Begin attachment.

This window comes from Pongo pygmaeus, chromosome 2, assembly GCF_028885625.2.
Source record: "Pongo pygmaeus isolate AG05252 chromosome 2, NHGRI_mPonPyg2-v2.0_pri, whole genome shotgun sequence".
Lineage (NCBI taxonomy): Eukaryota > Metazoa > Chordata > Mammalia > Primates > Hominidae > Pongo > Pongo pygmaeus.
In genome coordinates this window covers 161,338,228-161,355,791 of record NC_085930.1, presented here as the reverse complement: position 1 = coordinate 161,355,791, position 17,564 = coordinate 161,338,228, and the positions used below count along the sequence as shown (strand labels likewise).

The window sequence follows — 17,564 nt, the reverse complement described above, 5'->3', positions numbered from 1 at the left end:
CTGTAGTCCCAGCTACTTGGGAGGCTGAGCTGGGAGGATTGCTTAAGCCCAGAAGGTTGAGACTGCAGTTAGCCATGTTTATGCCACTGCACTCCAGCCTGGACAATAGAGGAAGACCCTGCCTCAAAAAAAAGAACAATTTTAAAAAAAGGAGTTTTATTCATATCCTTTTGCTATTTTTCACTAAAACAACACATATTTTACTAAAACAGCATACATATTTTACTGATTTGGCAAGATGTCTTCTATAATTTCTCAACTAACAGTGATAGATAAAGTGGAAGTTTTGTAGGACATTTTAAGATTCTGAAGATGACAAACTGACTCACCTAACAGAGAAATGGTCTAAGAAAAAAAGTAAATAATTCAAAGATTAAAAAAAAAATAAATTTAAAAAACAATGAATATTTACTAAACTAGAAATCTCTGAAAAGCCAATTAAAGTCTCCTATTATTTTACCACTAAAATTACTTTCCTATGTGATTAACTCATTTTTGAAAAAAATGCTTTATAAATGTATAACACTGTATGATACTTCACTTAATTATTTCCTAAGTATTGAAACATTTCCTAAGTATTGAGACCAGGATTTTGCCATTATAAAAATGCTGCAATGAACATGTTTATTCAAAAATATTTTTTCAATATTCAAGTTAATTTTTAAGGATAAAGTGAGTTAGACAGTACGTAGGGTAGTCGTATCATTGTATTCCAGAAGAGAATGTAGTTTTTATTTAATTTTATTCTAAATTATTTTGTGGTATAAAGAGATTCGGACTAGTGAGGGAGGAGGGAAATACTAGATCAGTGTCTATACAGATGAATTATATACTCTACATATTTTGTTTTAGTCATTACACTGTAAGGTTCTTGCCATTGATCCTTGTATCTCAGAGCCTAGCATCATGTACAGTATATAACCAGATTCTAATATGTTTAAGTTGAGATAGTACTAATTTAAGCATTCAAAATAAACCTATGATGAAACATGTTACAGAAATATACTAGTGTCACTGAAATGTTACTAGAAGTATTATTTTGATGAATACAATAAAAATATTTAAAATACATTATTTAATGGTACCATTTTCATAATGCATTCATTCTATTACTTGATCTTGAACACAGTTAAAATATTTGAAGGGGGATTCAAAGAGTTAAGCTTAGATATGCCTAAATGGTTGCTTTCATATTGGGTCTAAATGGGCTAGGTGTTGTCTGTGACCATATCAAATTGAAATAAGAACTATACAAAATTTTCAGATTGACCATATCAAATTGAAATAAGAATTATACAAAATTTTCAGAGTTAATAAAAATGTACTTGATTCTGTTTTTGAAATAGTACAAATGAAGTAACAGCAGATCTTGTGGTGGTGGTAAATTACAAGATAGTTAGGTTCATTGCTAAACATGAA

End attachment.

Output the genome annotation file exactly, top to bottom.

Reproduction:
This window comes from Pongo pygmaeus, chromosome 2, assembly GCF_028885625.2.
Source record: "Pongo pygmaeus isolate AG05252 chromosome 2, NHGRI_mPonPyg2-v2.0_pri, whole genome shotgun sequence".
Lineage (NCBI taxonomy): Eukaryota > Metazoa > Chordata > Mammalia > Primates > Hominidae > Pongo > Pongo pygmaeus.
In genome coordinates this window covers 161,338,228-161,355,791 of record NC_085930.1, presented here as the reverse complement: position 1 = coordinate 161,355,791, position 17,564 = coordinate 161,338,228, and the positions used below count along the sequence as shown (strand labels likewise).

The window sequence follows — 17,564 nt, the reverse complement described above, 5'->3', positions numbered from 1 at the left end:
CTGTAGTCCCAGCTACTTGGGAGGCTGAGCTGGGAGGATTGCTTAAGCCCAGAAGGTTGAGACTGCAGTTAGCCATGTTTATGCCACTGCACTCCAGCCTGGACAATAGAGGAAGACCCTGCCTCAAAAAAAAGAACAATTTTAAAAAAAGGAGTTTTATTCATATCCTTTTGCTATTTTTCACTAAAACAACACATATTTTACTAAAACAGCATACATATTTTACTGATTTGGCAAGATGTCTTCTATAATTTCTCAACTAACAGTGATAGATAAAGTGGAAGTTTTGTAGGACATTTTAAGATTCTGAAGATGACAAACTGACTCACCTAACAGAGAAATGGTCTAAGAAAAAAAGTAAATAATTCAAAGATTAAAAAAAAAATAAATTTAAAAAACAATGAATATTTACTAAACTAGAAATCTCTGAAAAGCCAATTAAAGTCTCCTATTATTTTACCACTAAAATTACTTTCCTATGTGATTAACTCATTTTTGAAAAAAATGCTTTATAAATGTATAACACTGTATGATACTTCACTTAATTATTTCCTAAGTATTGAAACATTTCCTAAGTATTGAGACCAGGATTTTGCCATTATAAAAATGCTGCAATGAACATGTTTATTCAAAAATATTTTTTCAATATTCAAGTTAATTTTTAAGGATAAAGTGAGTTAGACAGTACGTAGGGTAGTCGTATCATTGTATTCCAGAAGAGAATGTAGTTTTTATTTAATTTTATTCTAAATTATTTTGTGGTATAAAGAGATTCGGACTAGTGAGGGAGGAGGGAAATACTAGATCAGTGTCTATACAGATGAATTATATACTCTACATATTTTGTTTTAGTCATTACACTGTAAGGTTCTTGCCATTGATCCTTGTATCTCAGAGCCTAGCATCATGTACAGTATATAACCAGATTCTAATATGTTTAAGTTGAGATAGTACTAATTTAAGCATTCAAAATAAACCTATGATGAAACATGTTACAGAAATATACTAGTGTCACTGAAATGTTACTAGAAGTATTATTTTGATGAATACAATAAAAATATTTAAAATACATTATTTAATGGTACCATTTTCATAATGCATTCATTCTATTACTTGATCTTGAACACAGTTAAAATATTTGAAGGGGGATTCAAAGAGTTAAGCTTAGATATGCCTAAATGGTTGCTTTCATATTGGGTCTAAATGGGCTAGGTGTTGTCTGTGACCATATCAAATTGAAATAAGAACTATACAAAATTTTCAGATTGACCATATCAAATTGAAATAAGAATTATACAAAATTTTCAGAGTTAATAAAAATGTACTTGATTCTGTTTTTGAAATAGTACAAATGAAGTAACAGCAGATCTTGTGGTGGTGGTAAATTACAAGATAGTTAGGTTCATTGCTAAACATGAA